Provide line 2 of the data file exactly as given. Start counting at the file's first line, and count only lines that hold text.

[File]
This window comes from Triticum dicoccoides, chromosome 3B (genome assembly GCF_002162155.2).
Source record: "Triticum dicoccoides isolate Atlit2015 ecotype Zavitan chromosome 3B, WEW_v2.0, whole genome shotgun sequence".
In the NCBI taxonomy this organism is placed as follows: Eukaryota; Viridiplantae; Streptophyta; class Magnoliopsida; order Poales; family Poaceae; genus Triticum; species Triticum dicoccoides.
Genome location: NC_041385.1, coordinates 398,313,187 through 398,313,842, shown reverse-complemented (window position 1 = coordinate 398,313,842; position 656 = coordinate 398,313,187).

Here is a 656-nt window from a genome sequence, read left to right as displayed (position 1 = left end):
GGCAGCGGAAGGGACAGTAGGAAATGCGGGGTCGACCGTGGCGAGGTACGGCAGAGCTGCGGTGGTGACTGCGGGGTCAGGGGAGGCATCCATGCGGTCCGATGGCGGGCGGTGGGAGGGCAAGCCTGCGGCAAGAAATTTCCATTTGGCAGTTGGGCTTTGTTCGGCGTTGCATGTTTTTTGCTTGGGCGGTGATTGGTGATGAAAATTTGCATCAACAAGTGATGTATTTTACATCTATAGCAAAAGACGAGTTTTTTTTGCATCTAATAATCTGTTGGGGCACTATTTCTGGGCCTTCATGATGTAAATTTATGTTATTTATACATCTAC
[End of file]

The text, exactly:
Source record: "Triticum dicoccoides isolate Atlit2015 ecotype Zavitan chromosome 3B, WEW_v2.0, whole genome shotgun sequence".